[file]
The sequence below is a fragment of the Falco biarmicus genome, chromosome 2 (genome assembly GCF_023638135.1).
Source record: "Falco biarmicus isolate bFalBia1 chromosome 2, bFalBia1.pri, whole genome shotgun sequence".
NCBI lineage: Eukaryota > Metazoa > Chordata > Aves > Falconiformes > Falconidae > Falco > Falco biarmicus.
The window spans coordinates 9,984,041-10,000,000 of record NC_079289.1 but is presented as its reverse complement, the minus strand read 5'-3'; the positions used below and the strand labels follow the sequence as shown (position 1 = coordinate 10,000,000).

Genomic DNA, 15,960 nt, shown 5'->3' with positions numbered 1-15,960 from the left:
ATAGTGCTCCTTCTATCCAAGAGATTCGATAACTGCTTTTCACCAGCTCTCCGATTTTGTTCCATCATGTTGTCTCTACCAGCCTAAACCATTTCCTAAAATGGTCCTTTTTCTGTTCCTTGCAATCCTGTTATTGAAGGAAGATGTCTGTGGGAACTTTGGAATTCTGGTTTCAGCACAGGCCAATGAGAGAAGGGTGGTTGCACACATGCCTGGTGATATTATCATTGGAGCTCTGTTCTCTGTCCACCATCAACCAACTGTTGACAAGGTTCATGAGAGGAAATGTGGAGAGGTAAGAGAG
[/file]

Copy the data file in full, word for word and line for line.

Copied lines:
The sequence below is a fragment of the Falco biarmicus genome, chromosome 2 (genome assembly GCF_023638135.1).
Source record: "Falco biarmicus isolate bFalBia1 chromosome 2, bFalBia1.pri, whole genome shotgun sequence".
NCBI lineage: Eukaryota > Metazoa > Chordata > Aves > Falconiformes > Falconidae > Falco > Falco biarmicus.
The window spans coordinates 9,984,041-10,000,000 of record NC_079289.1 but is presented as its reverse complement, the minus strand read 5'-3'; the positions used below and the strand labels follow the sequence as shown (position 1 = coordinate 10,000,000).

Genomic DNA, 15,960 nt, shown 5'->3' with positions numbered 1-15,960 from the left:
ATAGTGCTCCTTCTATCCAAGAGATTCGATAACTGCTTTTCACCAGCTCTCCGATTTTGTTCCATCATGTTGTCTCTACCAGCCTAAACCATTTCCTAAAATGGTCCTTTTTCTGTTCCTTGCAATCCTGTTATTGAAGGAAGATGTCTGTGGGAACTTTGGAATTCTGGTTTCAGCACAGGCCAATGAGAGAAGGGTGGTTGCACACATGCCTGGTGATATTATCATTGGAGCTCTGTTCTCTGTCCACCATCAACCAACTGTTGACAAGGTTCATGAGAGGAAATGTGGAGAGGTAAGAGAG